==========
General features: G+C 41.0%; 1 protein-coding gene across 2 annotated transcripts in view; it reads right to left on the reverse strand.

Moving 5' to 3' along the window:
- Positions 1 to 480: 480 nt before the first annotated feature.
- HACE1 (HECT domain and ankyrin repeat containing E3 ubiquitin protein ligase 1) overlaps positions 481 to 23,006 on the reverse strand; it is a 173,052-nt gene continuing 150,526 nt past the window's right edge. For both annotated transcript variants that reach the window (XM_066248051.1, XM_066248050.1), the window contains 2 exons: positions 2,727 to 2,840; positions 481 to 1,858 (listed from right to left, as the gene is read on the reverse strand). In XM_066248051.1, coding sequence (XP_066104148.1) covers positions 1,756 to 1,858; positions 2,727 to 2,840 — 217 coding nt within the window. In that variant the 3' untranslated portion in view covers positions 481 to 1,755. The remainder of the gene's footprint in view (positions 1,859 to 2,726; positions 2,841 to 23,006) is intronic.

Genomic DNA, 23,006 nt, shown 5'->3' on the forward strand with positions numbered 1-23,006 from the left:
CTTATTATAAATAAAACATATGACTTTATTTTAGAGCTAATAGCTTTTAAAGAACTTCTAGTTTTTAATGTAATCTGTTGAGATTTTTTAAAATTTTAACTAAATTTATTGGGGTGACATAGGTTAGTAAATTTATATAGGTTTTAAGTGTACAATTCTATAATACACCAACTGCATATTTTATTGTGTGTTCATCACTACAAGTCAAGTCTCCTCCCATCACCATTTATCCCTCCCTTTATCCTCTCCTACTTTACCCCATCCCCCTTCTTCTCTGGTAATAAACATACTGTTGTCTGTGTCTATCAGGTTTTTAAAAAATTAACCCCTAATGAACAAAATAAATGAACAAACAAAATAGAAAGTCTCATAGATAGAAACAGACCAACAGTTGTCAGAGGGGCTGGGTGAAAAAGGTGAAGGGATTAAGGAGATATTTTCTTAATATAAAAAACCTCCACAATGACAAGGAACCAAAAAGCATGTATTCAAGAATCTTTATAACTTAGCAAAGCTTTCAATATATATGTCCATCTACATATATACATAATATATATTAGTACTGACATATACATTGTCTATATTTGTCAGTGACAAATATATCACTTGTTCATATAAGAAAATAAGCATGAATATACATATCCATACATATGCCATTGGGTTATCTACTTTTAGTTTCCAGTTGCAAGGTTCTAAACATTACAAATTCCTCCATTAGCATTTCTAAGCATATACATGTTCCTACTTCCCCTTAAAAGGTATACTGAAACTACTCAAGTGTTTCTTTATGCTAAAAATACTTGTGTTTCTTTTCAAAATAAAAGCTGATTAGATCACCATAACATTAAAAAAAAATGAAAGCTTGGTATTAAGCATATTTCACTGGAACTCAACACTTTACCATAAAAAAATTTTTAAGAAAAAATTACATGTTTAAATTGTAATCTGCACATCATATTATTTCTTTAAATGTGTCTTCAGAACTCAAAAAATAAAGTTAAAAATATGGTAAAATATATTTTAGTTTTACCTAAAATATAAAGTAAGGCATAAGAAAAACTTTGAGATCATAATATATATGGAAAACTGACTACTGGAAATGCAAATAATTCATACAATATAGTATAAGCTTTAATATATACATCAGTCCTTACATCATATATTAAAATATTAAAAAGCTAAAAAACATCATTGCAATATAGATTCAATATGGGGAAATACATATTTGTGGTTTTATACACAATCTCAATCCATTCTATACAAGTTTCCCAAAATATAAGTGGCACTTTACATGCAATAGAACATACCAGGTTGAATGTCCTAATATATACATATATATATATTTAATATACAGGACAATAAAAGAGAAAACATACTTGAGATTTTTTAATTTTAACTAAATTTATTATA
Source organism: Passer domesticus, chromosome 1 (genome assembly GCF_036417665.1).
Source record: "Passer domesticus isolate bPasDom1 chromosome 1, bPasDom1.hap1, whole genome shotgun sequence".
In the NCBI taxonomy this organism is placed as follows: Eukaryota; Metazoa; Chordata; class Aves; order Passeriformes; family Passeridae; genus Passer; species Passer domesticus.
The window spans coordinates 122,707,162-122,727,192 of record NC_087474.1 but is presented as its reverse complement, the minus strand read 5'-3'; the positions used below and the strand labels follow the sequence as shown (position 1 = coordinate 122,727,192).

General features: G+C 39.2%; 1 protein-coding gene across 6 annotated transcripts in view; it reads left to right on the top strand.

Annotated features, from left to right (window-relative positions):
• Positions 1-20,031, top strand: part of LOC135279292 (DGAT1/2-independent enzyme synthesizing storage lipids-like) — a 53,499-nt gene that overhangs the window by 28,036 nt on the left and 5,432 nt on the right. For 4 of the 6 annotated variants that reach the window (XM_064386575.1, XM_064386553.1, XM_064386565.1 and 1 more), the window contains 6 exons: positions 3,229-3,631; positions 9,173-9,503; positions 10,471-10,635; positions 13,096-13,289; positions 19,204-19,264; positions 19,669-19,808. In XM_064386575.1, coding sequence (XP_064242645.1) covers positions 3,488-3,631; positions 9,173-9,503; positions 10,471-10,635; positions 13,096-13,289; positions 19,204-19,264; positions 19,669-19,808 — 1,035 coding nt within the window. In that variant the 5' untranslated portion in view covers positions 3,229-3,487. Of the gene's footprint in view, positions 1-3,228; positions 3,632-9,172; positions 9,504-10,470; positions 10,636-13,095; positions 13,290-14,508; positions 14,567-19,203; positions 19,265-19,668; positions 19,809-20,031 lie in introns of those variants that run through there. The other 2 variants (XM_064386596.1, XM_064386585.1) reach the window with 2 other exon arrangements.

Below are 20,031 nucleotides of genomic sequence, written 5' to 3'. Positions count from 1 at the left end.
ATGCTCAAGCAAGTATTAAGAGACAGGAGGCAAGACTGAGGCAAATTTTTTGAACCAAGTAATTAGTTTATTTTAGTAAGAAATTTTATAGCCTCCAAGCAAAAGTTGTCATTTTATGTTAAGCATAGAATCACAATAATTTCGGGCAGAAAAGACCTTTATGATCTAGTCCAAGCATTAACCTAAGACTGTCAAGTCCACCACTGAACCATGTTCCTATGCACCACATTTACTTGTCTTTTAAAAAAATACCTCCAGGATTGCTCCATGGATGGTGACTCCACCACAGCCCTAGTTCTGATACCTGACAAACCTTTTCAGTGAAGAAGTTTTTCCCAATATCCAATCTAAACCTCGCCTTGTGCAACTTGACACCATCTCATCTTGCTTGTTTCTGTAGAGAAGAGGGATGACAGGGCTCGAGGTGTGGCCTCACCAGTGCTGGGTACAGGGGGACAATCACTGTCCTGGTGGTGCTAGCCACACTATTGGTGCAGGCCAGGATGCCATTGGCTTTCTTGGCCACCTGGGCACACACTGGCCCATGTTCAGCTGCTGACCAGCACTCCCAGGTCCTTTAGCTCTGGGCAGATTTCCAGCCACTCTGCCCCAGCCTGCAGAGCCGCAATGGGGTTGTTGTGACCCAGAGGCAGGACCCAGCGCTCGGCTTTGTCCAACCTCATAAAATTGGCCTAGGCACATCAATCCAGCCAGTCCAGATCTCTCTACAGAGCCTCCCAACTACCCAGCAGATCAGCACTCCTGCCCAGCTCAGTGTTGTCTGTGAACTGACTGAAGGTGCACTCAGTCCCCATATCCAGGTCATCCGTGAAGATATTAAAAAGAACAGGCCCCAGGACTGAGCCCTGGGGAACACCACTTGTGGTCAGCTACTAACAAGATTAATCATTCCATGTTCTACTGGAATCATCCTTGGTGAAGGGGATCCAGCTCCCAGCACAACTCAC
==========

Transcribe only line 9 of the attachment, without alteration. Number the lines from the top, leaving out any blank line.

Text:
In the NCBI taxonomy this organism is placed as follows: Eukaryota; Metazoa; Chordata; class Aves; order Passeriformes; family Passeridae; genus Passer; species Passer domesticus.